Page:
Trump Alone Has the Nuclear Codes—But Congress Can Change That
By Corey Greer and Samantha Blake
This piece was originally published in Ms.
Pictured: Trump on Wednesday, Aug. 7, 2019, at El Paso International Airport. (White House Photo / Andrea Hanks)
After the last few days, we are left wondering: Is there a line that Trump won’t cross? He has pardoned war criminals, threatened elected officials, is thinking about pardoning himself, and delivered what people are calling a concession speech only after the Capitol Hill insurrection that he openly encouraged. In the absence of any airtight legal constraints, right now all we have is hope (#thoughtsandprayers) that he won’t launch a potentially apocalyptic nuclear war.
We have been worried about the sanity of presidents before, and it will happen again. As Laicie Heeley details in “Nixon’s Drunken Run-ins With the Bomb,” President Nixon was only a couple drinks away from nuking the planet off its axis in his final year as president. He reportedly said, “I can go in my office and pick up a telephone, and in 25 minutes, millions of people will be dead.”
Sources close to Trump told CNN’s Jim Acosta that he is “unstable, ranting and raving” and “bent on destruction in his final days.” That is not something you want to hear about someone who has the nuclear codes for almost two more weeks.
Now, we know what you are thinking (and tweeting and tweeting): Someone would stop him.
“There are many barriers/checkpoints before he’d get to push a button,” says one Twitter user. “Surely they must have an override in place that would negate (short circuit) the code process if a sitting President displays signs of insanity?” says another. “The only way I sleep at night is with the belief that the generals will not obey any Trump orders that put Americans and the world at risk. They will refuse to carry out an illegal order or a calamitous one,” said a third.
Well, it isn’t that simple. In fact, the Senate held a hearing in 2017 to discuss that very issue. The outcome was murky, at best.
Robert Kehler, the former head of U.S. Strategic Command said, as summarized by the Atlantic, “Military leaders could refuse to carry out a presidential order for a nuclear first strike if they and their legal advisers conclude that the military action is unnecessary, excessive or indiscriminate in targeting civilians—and that the request from the White House is therefore unlawful.”
But the pressure to obey an order would be massive, says CEO of Global Zero, Derek Johnson. Even if someone did disobey the order, the president could then fire and replace them, said Brian McKeon, the former acting undersecretary for policy at the Defense Department.
Yep, you read that correctly. The president could just can the detractor—and then what? Bombs away. Though Americans are routinely desensitized to violence big and small, this should serve as a wake up call—the president alone can launch hundreds of nuclear weapons within minutes.
Though Americans are routinely desensitized to violence big and small, this should serve as a wake up call: The president alone can launch hundreds of nuclear weapons within minutes.
According to research from ReThink Media, when Americans are told that one person has the authority to launch the nukes, 80 percent are concerned—including two-thirds of Republicans, three-quarters of Independents, and nearly all Democrats.
We have a long way to go when it comes to building back up our democracy in the years to come—we can no longer ignore the deep crevices in the foundation of our republic. But there is one thing that we can all agree on: One person should not have the sole authority to launch nuclear weapons. Not Trump, President-Elect Biden, nor any future president.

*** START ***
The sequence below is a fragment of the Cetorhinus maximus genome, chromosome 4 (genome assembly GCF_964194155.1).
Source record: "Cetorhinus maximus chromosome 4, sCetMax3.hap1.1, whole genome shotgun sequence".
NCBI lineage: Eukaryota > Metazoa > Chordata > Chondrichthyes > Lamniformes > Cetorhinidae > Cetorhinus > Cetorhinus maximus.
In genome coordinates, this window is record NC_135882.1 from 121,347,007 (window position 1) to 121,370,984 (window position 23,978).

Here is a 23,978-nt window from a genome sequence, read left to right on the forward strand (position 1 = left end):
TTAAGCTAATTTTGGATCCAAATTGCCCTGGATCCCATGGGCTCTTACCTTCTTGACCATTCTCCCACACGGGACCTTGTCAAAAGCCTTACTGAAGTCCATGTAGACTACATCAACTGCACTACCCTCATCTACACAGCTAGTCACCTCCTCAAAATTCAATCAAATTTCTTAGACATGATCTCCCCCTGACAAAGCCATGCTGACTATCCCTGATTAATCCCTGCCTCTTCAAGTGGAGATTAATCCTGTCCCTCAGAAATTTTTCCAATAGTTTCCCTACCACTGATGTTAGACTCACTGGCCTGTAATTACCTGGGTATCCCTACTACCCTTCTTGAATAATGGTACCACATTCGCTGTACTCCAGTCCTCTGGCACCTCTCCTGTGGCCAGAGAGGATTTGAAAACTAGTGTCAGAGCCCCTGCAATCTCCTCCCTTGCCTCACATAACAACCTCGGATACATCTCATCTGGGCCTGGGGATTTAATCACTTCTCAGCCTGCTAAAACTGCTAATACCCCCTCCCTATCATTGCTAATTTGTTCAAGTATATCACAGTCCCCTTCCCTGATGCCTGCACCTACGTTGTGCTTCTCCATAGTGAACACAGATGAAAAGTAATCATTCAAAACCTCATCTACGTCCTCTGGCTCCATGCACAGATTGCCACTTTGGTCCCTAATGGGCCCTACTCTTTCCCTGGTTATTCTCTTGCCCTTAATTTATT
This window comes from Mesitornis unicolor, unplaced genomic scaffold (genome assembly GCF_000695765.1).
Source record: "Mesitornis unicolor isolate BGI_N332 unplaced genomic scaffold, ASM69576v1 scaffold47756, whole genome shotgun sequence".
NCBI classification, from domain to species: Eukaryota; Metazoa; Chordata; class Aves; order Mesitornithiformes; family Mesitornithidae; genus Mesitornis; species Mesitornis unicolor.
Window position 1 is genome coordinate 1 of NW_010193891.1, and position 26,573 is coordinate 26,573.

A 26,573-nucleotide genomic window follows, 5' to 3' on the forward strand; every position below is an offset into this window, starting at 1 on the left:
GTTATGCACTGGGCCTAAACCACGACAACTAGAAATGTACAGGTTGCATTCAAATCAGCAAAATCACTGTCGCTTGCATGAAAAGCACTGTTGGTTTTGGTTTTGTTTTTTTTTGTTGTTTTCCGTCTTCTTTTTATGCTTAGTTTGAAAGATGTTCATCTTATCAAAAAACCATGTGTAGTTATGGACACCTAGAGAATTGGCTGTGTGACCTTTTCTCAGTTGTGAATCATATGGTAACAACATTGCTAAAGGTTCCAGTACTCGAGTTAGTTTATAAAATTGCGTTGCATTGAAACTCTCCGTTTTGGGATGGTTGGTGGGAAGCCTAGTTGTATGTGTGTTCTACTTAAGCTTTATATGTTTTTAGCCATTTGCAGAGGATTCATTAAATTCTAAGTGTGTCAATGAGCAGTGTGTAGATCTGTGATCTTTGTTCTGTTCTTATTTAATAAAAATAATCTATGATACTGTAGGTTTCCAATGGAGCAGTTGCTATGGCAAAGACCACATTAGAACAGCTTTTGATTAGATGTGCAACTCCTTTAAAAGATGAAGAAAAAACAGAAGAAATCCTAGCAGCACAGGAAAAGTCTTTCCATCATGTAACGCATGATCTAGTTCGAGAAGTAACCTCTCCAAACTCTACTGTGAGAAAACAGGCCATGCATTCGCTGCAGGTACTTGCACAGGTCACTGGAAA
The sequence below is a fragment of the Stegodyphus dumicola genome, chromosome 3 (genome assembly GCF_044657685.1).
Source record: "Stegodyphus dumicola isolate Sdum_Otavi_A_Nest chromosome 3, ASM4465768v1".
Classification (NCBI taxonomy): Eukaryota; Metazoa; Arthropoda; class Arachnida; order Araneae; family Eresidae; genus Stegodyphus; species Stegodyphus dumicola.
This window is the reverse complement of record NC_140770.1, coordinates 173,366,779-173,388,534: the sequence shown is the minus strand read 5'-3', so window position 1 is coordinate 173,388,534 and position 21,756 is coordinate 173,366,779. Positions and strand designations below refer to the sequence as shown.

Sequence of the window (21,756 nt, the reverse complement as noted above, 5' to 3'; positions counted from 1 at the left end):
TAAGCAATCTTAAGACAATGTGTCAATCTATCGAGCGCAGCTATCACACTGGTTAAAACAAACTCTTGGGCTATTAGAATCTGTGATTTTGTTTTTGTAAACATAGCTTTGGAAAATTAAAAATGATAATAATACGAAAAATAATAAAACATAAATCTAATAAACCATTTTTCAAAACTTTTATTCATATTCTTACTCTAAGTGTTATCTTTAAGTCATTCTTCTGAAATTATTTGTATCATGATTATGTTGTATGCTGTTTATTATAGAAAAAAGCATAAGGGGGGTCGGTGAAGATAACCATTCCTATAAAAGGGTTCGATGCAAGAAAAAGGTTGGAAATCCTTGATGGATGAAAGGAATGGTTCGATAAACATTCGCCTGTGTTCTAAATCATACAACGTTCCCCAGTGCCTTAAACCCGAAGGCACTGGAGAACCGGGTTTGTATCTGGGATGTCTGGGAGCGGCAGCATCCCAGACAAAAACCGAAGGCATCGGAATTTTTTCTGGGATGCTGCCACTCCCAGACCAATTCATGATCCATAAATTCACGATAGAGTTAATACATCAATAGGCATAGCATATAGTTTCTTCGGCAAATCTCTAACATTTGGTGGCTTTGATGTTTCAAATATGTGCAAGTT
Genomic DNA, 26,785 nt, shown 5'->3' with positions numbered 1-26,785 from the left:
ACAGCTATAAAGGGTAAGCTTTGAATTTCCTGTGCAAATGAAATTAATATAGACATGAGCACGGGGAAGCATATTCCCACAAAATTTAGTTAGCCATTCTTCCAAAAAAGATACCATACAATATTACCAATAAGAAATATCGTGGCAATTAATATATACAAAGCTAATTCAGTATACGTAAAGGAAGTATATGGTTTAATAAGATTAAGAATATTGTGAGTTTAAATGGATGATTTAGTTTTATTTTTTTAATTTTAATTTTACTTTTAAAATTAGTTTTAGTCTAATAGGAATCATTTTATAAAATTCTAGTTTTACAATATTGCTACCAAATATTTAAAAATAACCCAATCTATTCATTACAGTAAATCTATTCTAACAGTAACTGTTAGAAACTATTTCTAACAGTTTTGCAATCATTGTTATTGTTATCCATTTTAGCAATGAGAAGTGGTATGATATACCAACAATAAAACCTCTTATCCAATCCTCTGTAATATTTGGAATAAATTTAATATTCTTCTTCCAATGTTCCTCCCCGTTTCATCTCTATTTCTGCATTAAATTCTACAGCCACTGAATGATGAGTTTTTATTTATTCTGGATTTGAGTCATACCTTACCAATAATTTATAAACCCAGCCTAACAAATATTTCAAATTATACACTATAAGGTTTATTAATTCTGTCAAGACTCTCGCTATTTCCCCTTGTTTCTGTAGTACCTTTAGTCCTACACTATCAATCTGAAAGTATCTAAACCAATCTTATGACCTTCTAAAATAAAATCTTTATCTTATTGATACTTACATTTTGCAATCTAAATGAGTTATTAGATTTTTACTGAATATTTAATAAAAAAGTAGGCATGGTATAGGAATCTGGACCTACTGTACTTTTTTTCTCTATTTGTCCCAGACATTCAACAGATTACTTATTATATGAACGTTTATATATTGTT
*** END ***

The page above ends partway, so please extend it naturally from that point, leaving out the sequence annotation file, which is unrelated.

Here’s the good news. Women, per usual, have had their eye—and pen—on this pressing issue for years. State legislators across the country, with the support of the Women Legislators’ Lobby, have introduced and passed resolutions urging Congress to fix this gaping hole in our democracy by implementing checks on the president’s nuclear authority. California, New Jersey, Illinois, and Oregon have all passed resolutions urging their Congressional delegation to take a stand.
Maryland Delegate Pam Queen who introduced a resolution in 2018 with other legislators stated, “It was very much a deliberate approach to have women lead these endeavors. We can be strong without having to use brute force.”
In Congress, Senator Elizabeth Warren (D-Mass.) introduced legislation in 2019 calling for a “No First Use” policy to reduce the risk of nuclear miscalculation and keep a potentially trigger-happy president in check. Despite the fact that Americans across the political spectrum agree, Republicans have been reluctant to work across the aisle to change our nuclear policy. But with a Democratic majority in Congress and executive branch, we have a window of opportunity to change the status quo.
In the meantime, House Speaker Nancy Pelosi is trying to make sure that these fears are not realized. In a Dear Colleague letter sent to the House on Friday morning, she says that she spoke to the chairman of the joint chiefs of staff to discuss “available precautions for preventing an unstable president from initiating military hostilities or accessing the launch codes and ordering a nuclear strike. The situation of this unhinged President could not be more dangerous, and we must do everything that we can to protect the American people from his unbalanced assault on our country and our democracy.”
Now is the time to pass legislation.
As the twitterverse has showed us, you don’t need to be a military general, a nuclear engineer, or a policy expert to advocate for a healthier democracy and a safer world.
Yep, Trump still has the nuclear codes, and, yes, we can change that.